If indeed such a drive (and a thought) is something meant to describe ALL phenomena, but you can find no actually behavior in animals, really “higher” animals which reveals the existence of such a universal drive, the claim that it applies to all things, or that it is anti-humanist seems only conceptual positioning (having little explantory force in real world conditions, including the explanation for animal behaviors). I mean if it is so completely fundamental a drive/condition, you would think that it existence would be writ large, evident in most animal behaviors. If humans are not the domain that this applies to, then the description so enlighten non-human phenomena.
Cheers in all, and more success in your theorizing which I always find interesting.
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Kevin, I think the main problem here is that you are looking for empirical data which quite frankly I have yet to concern myself with. At this stage, I am simply trying to outline the basic metaphysical principles of my system of thought and follow through with an understanding of these concepts.
What I AM concerned with for now is developing a metaphysics that takes seriously Derrida’s critique of the metaphysics of presence (which I think finds its wings in his “hauntology”) as well as my own realist reading of Schelling. In other words, I am concerned primarily with the admittedly more abstract concepts of the system rather than the empirical evidence which you seem to want me to pull out to prove my theory.
Also, and I will say this again, I am not doing psychology, I don’t think that the right way to read Freud’d death drive is the literal reading. Rather, the death drive should be understood as part of the history of Naturphilosophie as found in Schelling and his followers. As Schelling says early in his career, when he first develops an interest in chemistry, if we are to understand the Spinozist conatus as a striving force, the drive for continued and perpectual existence, we must find an equal oppositional force, which he characterizes as egotism. I think this is the proper way of reading death drive.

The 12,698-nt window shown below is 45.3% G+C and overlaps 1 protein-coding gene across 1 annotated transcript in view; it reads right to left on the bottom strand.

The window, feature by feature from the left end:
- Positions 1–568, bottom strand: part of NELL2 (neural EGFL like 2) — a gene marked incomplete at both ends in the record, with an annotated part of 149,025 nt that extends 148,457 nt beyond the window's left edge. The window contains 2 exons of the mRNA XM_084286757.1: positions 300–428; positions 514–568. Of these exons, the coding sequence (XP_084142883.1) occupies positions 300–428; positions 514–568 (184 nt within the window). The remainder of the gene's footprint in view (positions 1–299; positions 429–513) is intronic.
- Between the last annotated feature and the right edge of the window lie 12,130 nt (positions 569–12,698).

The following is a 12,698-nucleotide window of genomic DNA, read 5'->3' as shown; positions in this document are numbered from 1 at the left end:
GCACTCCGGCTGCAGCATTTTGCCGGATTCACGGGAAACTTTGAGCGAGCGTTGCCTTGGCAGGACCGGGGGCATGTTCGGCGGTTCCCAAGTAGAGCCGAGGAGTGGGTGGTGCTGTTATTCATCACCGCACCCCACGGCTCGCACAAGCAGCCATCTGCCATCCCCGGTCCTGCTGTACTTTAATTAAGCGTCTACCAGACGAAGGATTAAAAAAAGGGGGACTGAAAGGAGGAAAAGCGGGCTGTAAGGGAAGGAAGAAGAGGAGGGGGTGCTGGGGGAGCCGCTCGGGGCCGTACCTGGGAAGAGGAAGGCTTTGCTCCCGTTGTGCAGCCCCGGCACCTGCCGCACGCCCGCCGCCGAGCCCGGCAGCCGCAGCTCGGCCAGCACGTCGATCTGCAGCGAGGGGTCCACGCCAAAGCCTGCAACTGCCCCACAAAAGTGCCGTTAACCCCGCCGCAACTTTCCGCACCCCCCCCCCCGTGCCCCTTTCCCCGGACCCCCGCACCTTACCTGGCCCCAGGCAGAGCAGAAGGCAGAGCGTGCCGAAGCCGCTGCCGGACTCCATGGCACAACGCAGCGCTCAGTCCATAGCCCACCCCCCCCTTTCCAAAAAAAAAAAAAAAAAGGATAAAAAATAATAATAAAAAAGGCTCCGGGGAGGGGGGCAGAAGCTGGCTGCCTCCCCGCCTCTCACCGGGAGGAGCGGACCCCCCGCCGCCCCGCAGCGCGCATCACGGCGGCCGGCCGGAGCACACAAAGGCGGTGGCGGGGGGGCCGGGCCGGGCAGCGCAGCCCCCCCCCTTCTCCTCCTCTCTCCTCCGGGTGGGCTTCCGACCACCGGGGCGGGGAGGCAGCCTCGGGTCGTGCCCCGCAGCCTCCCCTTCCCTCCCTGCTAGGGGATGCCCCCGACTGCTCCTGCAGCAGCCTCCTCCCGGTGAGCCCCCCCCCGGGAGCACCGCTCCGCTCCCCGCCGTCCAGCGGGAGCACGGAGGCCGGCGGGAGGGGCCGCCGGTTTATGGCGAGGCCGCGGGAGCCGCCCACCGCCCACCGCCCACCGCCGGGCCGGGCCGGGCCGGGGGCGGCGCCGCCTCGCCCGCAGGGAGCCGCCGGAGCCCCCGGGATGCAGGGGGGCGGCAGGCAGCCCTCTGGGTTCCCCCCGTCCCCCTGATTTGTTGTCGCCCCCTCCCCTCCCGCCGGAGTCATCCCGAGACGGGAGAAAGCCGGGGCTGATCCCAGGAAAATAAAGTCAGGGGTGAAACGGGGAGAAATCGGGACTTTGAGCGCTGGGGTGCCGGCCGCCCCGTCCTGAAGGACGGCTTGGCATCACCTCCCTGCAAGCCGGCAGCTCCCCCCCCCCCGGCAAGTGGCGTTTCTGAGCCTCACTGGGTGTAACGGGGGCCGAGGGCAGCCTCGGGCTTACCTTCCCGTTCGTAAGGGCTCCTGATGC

I should also add, Kevin, that if you are looking for empirical evidence of a “death drive” in animals, at least in the sense that you are using Freud’s term, I think there is plenty. Many animals will willingly abstain from food after a trauma (or a loss) and some will actually kill themselves. Likewise, many animals, notably elephants, gorillas, and some house pets (I’ve told the story of my family dog before) will mourn the loss of a loved one, causing tremendous changes in behaviour. Again, this is not, strictly speaking, how I am using the term death drive in my metaphysics, but I think it could add some of the evidence you were looking for.
Hmmm it almost sounds like you googled “Death Drive” and “animals”…ha.
Really though, the point is whether one’s metaphysics has any connection to real life conditions, for instance how something qualified as post-human actually deals DIFFERENTLY with non-human phenomena…
To say that you are not doing a psychology you hit upon the very reasons why Wittgenstein and Pragmaticism did their very best to do away with differences that make no difference in practice. I do think that there is room for metaphysics, but always I find that it is in our descriptions of the world, the concrete world, that metaphysical categories get cashed out, so to speak…and this is different than finding “evidence” for their truth.